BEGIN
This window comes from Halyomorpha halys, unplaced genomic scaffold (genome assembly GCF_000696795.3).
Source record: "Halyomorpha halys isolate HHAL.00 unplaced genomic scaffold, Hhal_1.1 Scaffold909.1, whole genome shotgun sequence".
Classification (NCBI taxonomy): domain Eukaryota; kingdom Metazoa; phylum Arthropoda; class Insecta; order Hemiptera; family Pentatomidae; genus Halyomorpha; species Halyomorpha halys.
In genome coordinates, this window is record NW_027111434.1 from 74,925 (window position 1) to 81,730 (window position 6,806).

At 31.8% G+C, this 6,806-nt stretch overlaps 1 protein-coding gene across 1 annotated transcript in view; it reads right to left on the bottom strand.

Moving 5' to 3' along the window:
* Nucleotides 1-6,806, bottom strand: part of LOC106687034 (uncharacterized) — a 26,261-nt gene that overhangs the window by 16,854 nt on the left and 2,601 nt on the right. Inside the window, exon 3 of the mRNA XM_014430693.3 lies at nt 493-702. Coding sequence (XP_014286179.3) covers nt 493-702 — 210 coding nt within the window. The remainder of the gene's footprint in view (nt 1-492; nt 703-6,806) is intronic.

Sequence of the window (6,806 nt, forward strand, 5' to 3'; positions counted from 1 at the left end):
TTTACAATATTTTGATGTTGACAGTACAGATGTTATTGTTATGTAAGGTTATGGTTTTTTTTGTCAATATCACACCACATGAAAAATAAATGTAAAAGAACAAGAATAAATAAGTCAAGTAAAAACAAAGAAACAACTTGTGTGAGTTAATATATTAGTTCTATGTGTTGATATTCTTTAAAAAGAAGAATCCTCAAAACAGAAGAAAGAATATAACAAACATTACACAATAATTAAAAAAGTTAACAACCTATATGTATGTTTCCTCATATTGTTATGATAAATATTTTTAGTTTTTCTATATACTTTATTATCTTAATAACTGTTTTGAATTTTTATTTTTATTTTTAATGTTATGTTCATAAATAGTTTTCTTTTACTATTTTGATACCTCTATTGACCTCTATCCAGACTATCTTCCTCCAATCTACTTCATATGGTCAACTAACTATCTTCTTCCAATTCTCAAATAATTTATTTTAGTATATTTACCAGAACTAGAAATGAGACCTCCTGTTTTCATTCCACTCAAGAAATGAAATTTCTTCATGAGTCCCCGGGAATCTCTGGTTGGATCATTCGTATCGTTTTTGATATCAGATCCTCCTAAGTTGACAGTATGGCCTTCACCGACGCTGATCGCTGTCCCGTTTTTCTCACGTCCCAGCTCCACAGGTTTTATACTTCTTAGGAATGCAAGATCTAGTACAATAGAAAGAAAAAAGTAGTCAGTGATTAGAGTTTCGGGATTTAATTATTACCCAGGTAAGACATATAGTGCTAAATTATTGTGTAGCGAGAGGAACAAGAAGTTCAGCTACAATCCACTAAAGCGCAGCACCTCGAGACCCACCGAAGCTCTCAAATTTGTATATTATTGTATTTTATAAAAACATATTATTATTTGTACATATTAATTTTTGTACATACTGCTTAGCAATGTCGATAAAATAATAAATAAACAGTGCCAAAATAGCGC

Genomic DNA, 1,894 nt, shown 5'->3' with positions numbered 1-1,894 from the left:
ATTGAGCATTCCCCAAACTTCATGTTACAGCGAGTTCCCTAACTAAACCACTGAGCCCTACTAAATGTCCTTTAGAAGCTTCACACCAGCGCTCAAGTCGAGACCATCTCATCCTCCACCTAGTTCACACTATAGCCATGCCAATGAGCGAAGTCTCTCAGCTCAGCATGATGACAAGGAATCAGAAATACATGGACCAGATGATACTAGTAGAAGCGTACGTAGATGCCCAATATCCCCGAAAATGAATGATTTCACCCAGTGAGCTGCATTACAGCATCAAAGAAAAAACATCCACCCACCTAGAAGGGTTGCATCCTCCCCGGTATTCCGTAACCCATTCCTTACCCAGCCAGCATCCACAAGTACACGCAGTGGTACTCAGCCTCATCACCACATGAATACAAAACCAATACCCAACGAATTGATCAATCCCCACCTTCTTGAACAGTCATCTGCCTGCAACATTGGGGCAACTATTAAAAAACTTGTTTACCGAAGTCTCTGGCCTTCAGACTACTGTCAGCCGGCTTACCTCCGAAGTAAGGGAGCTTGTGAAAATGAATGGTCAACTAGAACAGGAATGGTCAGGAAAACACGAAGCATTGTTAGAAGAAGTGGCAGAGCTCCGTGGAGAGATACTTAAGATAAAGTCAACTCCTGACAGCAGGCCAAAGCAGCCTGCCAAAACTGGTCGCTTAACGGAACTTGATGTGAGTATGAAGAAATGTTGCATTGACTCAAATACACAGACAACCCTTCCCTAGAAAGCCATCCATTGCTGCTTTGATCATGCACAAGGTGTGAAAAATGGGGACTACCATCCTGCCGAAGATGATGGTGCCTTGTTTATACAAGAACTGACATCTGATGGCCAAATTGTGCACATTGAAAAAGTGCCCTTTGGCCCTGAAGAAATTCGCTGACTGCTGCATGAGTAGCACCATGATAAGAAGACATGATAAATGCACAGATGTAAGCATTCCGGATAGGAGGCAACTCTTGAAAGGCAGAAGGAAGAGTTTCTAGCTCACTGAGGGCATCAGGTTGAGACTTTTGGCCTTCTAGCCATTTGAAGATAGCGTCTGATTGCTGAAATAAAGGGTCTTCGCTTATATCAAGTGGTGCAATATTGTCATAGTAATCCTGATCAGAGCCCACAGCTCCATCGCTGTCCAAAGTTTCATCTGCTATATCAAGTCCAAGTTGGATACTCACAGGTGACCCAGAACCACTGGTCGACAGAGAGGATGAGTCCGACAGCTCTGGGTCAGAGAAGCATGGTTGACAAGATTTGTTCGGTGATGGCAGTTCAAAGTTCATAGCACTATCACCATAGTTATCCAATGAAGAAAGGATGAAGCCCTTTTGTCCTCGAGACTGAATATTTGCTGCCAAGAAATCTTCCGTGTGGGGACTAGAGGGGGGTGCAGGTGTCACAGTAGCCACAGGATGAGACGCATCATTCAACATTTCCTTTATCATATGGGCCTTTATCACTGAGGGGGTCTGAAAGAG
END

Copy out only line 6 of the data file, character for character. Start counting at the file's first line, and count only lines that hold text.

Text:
Moving 5' to 3' along the window: